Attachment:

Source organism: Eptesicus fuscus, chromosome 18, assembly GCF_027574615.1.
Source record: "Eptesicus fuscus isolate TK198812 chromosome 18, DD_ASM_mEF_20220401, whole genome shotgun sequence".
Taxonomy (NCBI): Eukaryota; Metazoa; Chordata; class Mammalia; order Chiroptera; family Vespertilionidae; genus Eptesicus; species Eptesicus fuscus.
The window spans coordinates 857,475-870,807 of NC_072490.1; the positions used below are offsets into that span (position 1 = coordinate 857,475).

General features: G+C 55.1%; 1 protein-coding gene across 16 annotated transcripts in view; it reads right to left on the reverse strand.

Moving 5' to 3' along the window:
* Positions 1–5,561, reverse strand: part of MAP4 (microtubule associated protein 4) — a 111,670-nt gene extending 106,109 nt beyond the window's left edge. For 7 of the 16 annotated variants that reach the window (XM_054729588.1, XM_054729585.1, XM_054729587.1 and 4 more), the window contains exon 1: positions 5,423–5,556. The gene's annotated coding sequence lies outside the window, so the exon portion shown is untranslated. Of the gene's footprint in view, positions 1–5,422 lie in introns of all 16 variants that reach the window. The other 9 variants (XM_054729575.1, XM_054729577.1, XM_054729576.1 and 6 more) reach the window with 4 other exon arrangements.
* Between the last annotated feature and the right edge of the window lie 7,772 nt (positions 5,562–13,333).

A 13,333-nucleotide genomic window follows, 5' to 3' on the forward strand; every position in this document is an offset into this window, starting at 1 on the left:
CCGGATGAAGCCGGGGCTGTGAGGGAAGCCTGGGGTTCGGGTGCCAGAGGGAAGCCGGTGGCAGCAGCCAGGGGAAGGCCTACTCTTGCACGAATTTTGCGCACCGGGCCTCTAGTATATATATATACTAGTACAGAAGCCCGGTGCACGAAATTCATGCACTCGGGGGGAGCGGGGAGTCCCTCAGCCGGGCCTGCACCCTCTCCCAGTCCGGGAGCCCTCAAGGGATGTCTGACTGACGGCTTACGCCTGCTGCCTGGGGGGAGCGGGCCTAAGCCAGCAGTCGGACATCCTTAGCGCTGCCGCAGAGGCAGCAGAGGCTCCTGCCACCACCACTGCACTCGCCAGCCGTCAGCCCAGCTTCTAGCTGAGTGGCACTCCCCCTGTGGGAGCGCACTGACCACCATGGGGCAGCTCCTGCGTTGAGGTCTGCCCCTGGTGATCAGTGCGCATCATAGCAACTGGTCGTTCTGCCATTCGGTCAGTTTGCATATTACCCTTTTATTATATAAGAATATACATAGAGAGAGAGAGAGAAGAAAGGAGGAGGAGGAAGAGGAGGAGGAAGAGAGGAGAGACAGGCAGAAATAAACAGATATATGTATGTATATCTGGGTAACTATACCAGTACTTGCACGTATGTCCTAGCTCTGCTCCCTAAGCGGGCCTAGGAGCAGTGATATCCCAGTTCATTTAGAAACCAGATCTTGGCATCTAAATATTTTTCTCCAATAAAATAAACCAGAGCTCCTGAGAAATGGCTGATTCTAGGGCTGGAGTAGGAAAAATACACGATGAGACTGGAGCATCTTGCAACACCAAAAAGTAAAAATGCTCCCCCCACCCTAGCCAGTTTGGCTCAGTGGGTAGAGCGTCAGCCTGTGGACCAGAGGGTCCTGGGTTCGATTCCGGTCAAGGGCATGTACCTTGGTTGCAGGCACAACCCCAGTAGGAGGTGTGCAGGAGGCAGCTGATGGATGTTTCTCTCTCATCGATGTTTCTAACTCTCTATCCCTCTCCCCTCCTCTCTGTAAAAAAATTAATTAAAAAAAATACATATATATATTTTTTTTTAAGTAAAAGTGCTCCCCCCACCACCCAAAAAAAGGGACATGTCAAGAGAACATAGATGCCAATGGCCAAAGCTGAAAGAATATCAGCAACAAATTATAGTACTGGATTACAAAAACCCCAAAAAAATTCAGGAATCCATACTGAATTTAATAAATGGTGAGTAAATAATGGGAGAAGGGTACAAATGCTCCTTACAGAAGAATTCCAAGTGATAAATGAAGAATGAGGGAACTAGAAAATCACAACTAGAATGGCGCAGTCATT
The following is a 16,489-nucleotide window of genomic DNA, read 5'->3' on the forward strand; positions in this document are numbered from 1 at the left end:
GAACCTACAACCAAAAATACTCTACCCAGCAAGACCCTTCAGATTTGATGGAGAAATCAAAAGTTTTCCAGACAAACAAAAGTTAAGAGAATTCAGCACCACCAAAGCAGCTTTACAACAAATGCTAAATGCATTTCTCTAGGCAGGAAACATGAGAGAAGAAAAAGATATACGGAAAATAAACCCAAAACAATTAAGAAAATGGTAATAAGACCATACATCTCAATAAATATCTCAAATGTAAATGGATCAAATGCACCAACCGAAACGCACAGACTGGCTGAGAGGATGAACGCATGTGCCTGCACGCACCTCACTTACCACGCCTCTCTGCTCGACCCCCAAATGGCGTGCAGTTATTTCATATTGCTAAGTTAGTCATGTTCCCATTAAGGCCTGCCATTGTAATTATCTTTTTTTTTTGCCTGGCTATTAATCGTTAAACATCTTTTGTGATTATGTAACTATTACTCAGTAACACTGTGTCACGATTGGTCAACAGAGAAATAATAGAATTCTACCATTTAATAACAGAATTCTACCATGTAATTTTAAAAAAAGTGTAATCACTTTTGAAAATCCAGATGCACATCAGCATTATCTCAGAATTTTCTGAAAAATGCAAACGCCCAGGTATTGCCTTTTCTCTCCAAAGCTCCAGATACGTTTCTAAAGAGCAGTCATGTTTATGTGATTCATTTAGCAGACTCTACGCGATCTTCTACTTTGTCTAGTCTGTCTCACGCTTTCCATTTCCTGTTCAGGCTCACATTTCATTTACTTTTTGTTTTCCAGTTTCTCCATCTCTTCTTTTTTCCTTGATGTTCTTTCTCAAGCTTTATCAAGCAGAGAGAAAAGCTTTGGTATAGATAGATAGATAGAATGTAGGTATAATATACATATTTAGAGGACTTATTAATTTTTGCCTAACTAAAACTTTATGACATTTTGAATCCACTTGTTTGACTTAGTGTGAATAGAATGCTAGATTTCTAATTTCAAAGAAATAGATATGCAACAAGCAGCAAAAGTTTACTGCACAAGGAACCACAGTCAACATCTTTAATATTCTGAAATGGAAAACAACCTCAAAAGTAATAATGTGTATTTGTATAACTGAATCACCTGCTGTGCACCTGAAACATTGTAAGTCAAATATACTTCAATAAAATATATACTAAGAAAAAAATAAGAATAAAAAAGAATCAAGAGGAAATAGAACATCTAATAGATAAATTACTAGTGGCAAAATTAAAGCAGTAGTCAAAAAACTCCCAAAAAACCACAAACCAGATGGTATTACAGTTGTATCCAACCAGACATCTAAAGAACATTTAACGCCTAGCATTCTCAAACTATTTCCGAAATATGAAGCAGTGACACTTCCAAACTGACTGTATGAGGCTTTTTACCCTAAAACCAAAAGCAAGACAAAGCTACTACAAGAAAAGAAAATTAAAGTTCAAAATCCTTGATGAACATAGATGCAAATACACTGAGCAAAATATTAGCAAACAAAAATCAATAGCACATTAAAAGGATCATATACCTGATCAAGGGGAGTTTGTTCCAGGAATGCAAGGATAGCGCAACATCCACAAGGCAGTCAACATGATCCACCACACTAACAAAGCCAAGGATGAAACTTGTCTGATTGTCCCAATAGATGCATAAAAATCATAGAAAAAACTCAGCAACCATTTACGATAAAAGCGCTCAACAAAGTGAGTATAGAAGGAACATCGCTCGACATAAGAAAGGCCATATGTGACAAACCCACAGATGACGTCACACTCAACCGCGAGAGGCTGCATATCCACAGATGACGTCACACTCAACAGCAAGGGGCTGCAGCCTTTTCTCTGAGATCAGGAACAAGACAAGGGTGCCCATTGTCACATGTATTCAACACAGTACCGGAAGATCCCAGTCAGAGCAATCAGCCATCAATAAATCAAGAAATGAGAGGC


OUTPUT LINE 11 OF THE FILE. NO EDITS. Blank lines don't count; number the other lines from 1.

The following is a 16,489-nucleotide window of genomic DNA, read 5'->3' on the forward strand; positions in this document are numbered from 1 at the left end: